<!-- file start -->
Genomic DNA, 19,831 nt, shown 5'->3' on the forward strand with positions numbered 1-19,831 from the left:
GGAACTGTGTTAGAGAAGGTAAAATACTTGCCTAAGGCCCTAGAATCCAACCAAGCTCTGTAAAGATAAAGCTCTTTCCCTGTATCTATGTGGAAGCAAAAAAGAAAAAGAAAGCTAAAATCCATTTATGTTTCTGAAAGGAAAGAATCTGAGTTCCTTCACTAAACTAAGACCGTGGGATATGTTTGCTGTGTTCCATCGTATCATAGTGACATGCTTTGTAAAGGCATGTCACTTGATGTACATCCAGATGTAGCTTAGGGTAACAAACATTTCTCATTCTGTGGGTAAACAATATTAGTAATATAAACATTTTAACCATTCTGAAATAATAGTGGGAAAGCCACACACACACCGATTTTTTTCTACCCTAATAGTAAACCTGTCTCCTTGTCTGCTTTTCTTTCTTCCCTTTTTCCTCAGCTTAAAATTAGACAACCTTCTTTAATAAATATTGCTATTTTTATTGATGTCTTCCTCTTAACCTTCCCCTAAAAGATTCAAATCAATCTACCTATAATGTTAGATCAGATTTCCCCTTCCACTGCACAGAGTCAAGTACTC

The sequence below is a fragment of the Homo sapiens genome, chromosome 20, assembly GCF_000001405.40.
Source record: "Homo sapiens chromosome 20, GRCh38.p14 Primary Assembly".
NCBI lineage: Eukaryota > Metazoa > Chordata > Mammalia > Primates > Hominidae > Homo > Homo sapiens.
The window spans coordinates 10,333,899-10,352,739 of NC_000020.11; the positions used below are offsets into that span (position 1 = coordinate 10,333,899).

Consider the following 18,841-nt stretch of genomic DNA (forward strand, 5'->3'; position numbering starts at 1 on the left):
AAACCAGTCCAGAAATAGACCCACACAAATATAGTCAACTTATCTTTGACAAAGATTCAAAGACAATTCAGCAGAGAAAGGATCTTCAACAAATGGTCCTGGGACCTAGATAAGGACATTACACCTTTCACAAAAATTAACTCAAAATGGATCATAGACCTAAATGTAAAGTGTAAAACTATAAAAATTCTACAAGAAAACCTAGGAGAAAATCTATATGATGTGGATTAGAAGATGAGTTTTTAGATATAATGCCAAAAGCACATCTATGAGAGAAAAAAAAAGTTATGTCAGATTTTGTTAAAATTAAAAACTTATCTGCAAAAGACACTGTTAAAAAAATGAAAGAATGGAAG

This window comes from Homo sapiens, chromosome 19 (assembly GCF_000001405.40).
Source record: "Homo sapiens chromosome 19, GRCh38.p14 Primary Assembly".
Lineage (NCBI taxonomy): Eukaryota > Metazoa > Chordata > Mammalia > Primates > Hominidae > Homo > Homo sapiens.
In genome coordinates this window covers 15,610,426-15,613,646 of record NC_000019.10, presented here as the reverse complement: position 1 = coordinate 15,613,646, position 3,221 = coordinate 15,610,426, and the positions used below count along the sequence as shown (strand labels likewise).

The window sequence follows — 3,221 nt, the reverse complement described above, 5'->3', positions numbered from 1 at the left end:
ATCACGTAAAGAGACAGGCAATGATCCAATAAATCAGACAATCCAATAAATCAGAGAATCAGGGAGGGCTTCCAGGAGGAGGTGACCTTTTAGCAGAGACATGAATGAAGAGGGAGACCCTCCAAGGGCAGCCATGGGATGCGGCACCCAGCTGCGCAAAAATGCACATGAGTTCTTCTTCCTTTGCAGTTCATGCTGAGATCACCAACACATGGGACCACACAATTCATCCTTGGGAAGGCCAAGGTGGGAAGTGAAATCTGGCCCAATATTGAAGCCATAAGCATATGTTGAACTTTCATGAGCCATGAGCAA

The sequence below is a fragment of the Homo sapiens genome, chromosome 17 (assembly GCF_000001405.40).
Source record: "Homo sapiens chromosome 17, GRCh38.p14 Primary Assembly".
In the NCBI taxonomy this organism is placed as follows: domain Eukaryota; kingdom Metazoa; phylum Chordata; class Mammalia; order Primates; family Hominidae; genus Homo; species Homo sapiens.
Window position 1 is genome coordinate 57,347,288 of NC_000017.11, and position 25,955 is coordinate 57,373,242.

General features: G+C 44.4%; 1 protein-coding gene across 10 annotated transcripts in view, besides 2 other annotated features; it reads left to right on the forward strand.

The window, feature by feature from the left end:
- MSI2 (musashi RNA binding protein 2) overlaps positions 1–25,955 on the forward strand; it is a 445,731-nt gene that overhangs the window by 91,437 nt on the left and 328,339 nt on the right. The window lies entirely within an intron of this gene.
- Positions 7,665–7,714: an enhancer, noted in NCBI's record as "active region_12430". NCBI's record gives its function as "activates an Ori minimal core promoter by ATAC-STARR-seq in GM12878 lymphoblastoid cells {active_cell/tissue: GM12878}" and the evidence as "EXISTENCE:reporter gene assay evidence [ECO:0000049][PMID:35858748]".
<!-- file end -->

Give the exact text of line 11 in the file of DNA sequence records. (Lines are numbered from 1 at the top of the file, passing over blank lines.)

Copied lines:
Lineage (NCBI taxonomy): Eukaryota > Metazoa > Chordata > Mammalia > Primates > Hominidae > Homo > Homo sapiens.